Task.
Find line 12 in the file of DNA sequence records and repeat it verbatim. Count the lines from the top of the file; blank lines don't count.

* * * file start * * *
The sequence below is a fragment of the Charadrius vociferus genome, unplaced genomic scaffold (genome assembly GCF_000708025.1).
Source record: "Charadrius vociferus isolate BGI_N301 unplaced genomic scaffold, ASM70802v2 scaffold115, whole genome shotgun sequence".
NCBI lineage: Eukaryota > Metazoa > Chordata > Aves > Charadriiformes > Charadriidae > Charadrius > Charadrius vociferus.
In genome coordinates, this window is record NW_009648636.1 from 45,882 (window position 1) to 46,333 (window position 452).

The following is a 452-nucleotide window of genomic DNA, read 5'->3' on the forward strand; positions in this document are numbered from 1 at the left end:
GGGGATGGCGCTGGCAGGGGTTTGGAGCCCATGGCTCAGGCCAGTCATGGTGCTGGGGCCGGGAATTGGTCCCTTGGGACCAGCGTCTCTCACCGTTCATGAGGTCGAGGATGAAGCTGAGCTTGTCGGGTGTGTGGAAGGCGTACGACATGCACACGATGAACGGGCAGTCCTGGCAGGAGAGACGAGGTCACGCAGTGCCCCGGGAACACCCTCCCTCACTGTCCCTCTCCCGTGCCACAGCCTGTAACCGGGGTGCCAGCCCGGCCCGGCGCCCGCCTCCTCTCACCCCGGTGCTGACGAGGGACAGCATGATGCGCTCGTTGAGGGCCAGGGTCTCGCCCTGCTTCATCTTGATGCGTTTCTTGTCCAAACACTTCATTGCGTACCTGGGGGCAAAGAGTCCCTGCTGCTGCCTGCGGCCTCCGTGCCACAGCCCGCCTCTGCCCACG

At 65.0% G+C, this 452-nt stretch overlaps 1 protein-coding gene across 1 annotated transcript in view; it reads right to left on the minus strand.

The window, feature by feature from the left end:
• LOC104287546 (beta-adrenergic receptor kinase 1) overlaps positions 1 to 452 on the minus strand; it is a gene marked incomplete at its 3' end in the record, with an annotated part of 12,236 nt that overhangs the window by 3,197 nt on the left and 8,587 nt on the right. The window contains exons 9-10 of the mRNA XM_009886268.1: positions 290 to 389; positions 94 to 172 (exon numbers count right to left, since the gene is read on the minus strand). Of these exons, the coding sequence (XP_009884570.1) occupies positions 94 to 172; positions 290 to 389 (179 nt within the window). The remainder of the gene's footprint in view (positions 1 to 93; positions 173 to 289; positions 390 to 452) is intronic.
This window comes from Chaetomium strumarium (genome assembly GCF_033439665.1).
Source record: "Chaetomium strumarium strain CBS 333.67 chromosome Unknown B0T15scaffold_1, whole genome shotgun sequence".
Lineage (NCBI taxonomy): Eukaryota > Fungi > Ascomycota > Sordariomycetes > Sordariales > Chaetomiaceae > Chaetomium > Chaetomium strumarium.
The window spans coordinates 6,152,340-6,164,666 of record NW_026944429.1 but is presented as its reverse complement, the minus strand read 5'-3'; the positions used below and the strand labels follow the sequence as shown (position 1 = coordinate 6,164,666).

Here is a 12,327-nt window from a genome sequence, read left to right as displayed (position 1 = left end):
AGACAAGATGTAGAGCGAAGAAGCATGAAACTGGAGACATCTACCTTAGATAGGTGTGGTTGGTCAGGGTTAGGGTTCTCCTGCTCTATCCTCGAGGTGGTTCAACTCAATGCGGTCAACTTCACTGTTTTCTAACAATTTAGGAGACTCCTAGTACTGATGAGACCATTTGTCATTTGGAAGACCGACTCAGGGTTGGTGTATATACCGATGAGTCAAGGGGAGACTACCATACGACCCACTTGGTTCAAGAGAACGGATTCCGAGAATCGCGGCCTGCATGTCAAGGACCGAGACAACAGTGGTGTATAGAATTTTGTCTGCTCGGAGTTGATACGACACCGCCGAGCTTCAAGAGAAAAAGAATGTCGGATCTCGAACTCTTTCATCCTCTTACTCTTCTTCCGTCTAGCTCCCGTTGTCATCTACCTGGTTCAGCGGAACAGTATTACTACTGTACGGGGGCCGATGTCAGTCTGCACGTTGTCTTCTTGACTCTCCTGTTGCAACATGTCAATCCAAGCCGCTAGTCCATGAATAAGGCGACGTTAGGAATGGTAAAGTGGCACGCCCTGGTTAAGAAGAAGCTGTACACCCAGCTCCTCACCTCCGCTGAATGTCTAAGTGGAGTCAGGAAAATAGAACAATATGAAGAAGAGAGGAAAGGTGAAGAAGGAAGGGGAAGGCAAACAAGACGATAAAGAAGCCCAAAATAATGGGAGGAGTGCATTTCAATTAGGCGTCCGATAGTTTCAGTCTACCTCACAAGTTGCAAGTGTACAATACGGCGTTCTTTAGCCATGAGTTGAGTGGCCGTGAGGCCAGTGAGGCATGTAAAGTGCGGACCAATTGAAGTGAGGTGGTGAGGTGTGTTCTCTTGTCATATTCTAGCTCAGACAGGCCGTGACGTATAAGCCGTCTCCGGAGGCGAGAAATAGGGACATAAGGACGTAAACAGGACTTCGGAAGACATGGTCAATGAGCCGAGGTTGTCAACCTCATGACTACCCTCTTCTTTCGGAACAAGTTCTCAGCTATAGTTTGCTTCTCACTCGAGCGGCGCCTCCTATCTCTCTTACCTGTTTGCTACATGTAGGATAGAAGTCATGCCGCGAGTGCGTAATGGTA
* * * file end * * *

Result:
Lineage (NCBI taxonomy): Eukaryota > Fungi > Ascomycota > Sordariomycetes > Sordariales > Chaetomiaceae > Chaetomium > Chaetomium strumarium.